In a perfect world, Charles Harris may have been in Philadelphia for the NFL draft when the Dolphins made him their first-round pick. He may have exchanged green-room hugs with his mom and dad, then held up a jersey with Commissioner Roger Goodell, and everything would have looked, well, perfect.
But Harris doesn’t live in a perfect world. He stayed back home in Raytown, Mo., to be with his family — especially his mother, Deborah Clark, because he knew it was impossible for her to go to Philadelphia.
Clark, 48, was diagnosed with multiple sclerosis in 1997. Most of the time, she’s homebound and uses a wheelchair.
She very much wants to come to Miami this fall to see her son breaking in with the Dolphins, but, she told The Post on Friday, there’s no guarantee.
“I’ll make it if I can,” she said. “If I can’t, I’ll see it on TV. I’d rather go to the game and sit down for a minute.”
Her son overcame obstacles to become a first-round draft pick, not taking up football until his junior year of high school and catching the eye of NFL scouts even though he was virtually ignored by major-college recruiters. He accepted an offer from Missouri, the only big school to want him.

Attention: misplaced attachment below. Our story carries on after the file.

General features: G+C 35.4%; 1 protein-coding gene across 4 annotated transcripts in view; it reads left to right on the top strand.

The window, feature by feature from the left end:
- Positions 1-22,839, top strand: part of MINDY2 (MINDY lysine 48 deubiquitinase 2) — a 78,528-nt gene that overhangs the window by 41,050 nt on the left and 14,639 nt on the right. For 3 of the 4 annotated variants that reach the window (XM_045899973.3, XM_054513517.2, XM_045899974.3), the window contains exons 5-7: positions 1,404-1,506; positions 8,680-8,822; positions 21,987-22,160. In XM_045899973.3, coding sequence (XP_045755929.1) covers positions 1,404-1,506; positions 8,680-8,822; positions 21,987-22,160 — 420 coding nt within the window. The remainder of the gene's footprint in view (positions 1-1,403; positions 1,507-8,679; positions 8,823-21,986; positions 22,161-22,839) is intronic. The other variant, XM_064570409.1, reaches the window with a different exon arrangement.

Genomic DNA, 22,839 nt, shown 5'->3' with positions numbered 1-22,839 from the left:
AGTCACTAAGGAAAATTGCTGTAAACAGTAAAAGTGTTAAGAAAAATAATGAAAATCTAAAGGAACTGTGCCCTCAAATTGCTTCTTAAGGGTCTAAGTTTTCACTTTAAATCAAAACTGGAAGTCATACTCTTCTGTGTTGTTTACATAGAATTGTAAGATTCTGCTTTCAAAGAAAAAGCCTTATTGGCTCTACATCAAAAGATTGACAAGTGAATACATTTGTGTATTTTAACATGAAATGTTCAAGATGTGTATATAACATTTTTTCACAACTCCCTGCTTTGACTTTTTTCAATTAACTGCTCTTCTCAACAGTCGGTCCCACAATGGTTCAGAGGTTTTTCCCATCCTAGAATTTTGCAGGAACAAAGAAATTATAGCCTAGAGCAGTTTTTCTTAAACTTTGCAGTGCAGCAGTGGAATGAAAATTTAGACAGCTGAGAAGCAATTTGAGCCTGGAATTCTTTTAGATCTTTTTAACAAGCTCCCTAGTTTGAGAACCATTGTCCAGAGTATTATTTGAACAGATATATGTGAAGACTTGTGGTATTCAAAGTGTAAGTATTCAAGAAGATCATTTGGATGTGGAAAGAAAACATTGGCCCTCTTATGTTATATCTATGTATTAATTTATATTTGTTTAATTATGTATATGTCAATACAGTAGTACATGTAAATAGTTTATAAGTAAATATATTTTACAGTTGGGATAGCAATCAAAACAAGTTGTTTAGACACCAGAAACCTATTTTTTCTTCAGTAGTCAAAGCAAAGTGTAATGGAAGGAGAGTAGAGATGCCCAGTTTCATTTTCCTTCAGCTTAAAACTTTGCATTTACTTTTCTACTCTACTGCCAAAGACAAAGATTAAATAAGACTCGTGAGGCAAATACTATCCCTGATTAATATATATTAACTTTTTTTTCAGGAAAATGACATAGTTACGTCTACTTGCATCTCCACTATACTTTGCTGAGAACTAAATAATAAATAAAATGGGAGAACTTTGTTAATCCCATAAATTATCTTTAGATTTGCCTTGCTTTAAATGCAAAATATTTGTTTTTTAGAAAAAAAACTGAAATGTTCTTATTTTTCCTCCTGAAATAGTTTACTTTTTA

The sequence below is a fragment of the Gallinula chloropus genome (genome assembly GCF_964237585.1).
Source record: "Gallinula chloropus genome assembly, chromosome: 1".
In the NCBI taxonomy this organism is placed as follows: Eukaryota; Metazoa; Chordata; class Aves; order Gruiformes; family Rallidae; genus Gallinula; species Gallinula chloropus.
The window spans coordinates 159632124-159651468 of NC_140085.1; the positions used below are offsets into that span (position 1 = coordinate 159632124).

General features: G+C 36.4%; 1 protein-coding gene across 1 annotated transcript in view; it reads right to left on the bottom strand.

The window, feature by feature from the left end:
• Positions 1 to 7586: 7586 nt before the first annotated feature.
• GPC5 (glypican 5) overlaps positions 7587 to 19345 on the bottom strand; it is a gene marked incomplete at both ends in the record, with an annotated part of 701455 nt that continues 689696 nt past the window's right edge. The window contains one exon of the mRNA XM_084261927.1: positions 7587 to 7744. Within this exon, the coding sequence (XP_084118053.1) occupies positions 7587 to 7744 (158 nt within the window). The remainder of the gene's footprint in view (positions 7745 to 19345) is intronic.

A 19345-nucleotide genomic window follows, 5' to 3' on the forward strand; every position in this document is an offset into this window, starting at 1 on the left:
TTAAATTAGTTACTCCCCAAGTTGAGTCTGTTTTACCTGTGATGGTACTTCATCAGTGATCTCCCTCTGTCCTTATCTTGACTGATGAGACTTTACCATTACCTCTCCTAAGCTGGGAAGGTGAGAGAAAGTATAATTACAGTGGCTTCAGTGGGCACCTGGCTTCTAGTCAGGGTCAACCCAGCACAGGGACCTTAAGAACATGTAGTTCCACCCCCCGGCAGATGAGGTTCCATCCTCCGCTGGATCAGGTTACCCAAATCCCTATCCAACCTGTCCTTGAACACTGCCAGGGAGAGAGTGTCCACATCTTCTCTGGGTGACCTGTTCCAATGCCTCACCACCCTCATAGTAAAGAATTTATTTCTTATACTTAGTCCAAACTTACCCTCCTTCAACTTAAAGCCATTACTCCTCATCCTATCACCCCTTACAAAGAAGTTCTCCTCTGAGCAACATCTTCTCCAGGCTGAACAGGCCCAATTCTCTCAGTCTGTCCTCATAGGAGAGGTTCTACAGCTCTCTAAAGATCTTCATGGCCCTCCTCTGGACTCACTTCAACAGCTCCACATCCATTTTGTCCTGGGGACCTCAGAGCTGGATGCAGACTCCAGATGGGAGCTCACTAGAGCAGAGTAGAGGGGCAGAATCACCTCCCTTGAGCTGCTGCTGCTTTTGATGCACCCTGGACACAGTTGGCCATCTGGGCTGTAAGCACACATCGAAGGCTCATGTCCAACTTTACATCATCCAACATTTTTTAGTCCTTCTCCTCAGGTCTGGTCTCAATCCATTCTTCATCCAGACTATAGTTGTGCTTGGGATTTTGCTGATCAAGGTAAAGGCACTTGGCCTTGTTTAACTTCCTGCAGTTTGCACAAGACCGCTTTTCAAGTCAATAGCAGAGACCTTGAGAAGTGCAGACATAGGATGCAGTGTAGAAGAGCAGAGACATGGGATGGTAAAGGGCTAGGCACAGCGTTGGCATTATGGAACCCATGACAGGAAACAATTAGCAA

But Clark knows of obstacles of a different sort, working despite MS for a dozen years, handling microfilm and microfiche services before getting laid off in 2009.
“Everybody was like, ‘Deborah, stop working,’ ” she said.
She didn’t want to stop.
“I kept on going,” she said.
Maybe some of that drive rubbed off in the genes.
“His attitude,” Clark said when asked why her son made it this far. “He’s going to do what he’s going to do.”
On Saturdays, and now Sundays, what Harris wants to do is twist quarterbacks into unnatural positions. That’s a direct contrast to his off-the-field self.
Clark said her son, inspired by her condition, took classes in physical therapy.
“He was going to help me out,” she said.
Thursday night, Clark, Harris and the rest of the family gathered at Harris’ father’s home in Raytown, Mo., to watch the draft. Clark said she had no idea which team would take him.
“We were all happy,” she said. “We had a lot of people over and we all gave hugs.”
Father and son. Mother and son. No trip to the City of Brotherly Love necessary.
“Instead of going to Philadelphia, he wanted to be home with me, so I could see it, too,” she said. “Because I don’t get out too much.”